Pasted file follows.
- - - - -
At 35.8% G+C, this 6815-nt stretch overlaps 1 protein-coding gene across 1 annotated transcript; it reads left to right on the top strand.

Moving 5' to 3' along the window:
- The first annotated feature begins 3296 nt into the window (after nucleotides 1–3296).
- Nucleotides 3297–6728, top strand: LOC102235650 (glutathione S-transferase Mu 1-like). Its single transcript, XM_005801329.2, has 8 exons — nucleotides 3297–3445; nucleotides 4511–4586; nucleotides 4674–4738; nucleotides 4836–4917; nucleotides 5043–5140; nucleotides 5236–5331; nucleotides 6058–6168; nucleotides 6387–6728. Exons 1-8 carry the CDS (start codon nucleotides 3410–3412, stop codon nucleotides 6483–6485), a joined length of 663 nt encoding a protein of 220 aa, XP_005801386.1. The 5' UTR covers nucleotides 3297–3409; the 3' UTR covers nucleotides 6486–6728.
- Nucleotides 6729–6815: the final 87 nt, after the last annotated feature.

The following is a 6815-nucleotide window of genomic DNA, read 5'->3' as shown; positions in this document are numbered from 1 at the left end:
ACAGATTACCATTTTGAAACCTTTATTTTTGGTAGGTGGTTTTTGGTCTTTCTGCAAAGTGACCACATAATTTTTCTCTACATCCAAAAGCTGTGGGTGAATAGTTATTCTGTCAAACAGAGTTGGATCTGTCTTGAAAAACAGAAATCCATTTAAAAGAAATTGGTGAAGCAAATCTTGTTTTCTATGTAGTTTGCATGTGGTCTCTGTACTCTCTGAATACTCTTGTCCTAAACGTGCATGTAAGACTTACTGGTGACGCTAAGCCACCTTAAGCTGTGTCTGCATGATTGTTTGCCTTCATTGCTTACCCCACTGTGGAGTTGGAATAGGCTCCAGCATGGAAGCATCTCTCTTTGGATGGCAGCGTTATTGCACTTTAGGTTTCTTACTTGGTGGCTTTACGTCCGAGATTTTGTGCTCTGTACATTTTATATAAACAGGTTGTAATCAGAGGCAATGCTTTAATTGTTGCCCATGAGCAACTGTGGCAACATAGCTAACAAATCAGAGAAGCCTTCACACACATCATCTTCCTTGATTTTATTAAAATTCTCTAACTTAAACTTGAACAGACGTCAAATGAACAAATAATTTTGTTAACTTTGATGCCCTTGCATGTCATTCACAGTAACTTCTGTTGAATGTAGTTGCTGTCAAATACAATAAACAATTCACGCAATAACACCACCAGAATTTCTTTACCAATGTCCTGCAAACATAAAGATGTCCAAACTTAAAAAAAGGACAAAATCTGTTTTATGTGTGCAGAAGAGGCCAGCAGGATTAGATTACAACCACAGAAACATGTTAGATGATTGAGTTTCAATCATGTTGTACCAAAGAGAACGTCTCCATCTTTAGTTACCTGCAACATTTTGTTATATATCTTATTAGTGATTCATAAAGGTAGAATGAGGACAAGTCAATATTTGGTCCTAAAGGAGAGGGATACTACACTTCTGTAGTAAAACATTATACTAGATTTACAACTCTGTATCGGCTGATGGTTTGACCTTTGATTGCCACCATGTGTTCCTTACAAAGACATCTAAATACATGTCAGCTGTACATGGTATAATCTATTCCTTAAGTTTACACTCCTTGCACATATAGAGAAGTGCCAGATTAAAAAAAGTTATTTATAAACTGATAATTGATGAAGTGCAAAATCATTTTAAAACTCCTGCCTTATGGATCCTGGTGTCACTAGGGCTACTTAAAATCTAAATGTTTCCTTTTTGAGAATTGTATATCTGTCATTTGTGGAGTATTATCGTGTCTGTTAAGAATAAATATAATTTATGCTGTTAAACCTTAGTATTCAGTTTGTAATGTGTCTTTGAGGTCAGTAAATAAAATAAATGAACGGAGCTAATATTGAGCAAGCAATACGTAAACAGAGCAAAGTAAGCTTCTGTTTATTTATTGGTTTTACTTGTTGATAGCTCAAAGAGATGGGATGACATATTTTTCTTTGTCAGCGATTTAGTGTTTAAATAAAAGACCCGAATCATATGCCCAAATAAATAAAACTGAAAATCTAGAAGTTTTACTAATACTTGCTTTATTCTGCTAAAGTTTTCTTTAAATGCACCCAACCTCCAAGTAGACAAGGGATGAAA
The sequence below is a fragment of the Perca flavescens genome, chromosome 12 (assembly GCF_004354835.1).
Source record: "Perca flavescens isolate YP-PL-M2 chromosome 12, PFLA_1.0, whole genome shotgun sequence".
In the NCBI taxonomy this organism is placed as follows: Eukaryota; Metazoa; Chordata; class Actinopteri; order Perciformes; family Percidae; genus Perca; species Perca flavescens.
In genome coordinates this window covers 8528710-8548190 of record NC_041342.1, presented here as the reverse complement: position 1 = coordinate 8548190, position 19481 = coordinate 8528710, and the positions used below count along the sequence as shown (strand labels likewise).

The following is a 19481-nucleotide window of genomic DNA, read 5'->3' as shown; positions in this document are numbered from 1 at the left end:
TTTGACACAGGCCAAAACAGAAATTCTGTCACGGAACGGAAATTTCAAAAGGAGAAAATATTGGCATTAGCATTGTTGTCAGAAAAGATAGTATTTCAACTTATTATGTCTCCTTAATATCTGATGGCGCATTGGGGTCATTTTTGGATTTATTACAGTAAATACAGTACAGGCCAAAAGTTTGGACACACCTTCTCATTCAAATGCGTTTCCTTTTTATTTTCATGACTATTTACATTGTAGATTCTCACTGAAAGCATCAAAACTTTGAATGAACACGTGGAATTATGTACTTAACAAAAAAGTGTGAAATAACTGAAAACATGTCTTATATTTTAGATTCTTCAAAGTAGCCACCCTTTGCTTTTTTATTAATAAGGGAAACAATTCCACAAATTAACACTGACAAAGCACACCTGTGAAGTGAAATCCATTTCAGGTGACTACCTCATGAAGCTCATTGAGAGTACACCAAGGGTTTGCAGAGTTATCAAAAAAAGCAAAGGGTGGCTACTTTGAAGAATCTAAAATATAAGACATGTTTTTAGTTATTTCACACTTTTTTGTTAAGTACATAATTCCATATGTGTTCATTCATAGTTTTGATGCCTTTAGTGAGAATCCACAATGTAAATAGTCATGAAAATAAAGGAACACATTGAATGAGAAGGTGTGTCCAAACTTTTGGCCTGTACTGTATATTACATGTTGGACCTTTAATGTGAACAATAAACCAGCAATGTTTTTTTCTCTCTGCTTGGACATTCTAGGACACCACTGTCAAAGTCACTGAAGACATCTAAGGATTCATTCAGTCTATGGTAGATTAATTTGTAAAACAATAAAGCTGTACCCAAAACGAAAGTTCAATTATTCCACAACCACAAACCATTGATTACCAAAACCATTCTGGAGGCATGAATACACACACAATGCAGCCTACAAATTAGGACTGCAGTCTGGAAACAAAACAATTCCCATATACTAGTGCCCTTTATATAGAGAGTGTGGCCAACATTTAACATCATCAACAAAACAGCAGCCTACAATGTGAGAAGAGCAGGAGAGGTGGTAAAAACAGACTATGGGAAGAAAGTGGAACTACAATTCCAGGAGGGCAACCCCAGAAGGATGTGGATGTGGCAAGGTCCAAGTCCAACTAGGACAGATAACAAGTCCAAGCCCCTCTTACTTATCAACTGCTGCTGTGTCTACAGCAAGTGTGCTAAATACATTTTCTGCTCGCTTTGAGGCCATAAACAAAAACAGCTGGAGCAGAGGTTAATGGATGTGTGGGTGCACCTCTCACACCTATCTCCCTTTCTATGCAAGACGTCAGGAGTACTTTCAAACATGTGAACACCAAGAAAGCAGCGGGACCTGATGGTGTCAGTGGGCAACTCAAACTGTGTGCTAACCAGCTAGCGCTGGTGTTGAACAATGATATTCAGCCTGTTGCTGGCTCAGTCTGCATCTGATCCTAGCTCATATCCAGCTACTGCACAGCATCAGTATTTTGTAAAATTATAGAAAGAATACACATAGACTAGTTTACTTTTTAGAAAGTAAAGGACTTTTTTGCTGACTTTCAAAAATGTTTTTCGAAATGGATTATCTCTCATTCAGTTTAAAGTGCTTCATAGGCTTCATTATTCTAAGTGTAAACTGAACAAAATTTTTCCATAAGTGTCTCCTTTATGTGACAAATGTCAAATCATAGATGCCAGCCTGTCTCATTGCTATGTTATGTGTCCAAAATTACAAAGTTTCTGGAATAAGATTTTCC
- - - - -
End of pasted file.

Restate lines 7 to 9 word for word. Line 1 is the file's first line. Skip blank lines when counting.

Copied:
ACAGATTACCATTTTGAAACCTTTATTTTTGGTAGGTGGTTTTTGGTCTTTCTGCAAAGTGACCACATAATTTTTCTCTACATCCAAAAGCTGTGGGTGAATAGTTATTCTGTCAAACAGAGTTGGATCTGTCTTGAAAAACAGAAATCCATTTAAAAGAAATTGGTGAAGCAAATCTTGTTTTCTATGTAGTTTGCATGTGGTCTCTGTACTCTCTGAATACTCTTGTCCTAAACGTGCATGTAAGACTTACTGGTGACGCTAAGCCACCTTAAGCTGTGTCTGCATGATTGTTTGCCTTCATTGCTTACCCCACTGTGGAGTTGGAATAGGCTCCAGCATGGAAGCATCTCTCTTTGGATGGCAGCGTTATTGCACTTTAGGTTTCTTACTTGGTGGCTTTACGTCCGAGATTTTGTGCTCTGTACATTTTATATAAACAGGTTGTAATCAGAGGCAATGCTTTAATTGTTGCCCATGAGCAACTGTGGCAACATAGCTAACAAATCAGAGAAGCCTTCACACACATCATCTTCCTTGATTTTATTAAAATTCTCTAACTTAAACTTGAACAGACGTCAAATGAACAAATAATTTTGTTAACTTTGATGCCCTTGCATGTCATTCACAGTAACTTCTGTTGAATGTAGTTGCTGTCAAATACAATAAACAATTCACGCAATAACACCACCAGAATTTCTTTACCAATGTCCTGCAAACATAAAGATGTCCAAACTTAAAAAAAGGACAAAATCTGTTTTATGTGTGCAGAAGAGGCCAGCAGGATTAGATTACAACCACAGAAACATGTTAGATGATTGAGTTTCAATCATGTTGTACCAAAGAGAACGTCTCCATCTTTAGTTACCTGCAACATTTTGTTATATATCTTATTAGTGATTCATAAAGGTAGAATGAGGACAAGTCAATATTTGGTCCTAAAGGAGAGGGATACTACACTTCTGTAGTAAAACATTATACTAGATTTACAACTCTGTATCGGCTGATGGTTTGACCTTTGATTGCCACCATGTGTTCCTTACAAAGACATCTAAATACATGTCAGCTGTACATGGTATAATCTATTCCTTAAGTTTACACTCCTTGCACATATAGAGAAGTGCCAGATTAAAAAAAGTTATTTATAAACTGATAATTGATGAAGTGCAAAATCATTTTAAAACTCCTGCCTTATGGATCCTGGTGTCACTAGGGCTACTTAAAATCTAAATGTTTCCTTTTTGAGAATTGTATATCTGTCATTTGTGGAGTATTATCGTGTCTGTTAAGAATAAATATAATTTATGCTGTTAAACCTTAGTATTCAGTTTGTAATGTGTCTTTGAGGTCAGTAAATAAAATAAATGAACGGAGCTAATATTGAGCAAGCAATACGTAAACAGAGCAAAGTAAGCTTCTGTTTATTTATTGGTTTTACTTGTTGATAGCTCAAAGAGATGGGATGACATATTTTTCTTTGTCAGCGATTTAGTGTTTAAATAAAAGACCCGAATCATATGCCCAAATAAATAAAACTGAAAATCTAGAAGTTTTACTAATACTTGCTTTATTCTGCTAAAGTTTTCTTTAAATGCACCCAACCTCCAAGTAGACAAGGGATGAAA
The sequence below is a fragment of the Perca flavescens genome, chromosome 12 (assembly GCF_004354835.1).
Source record: "Perca flavescens isolate YP-PL-M2 chromosome 12, PFLA_1.0, whole genome shotgun sequence".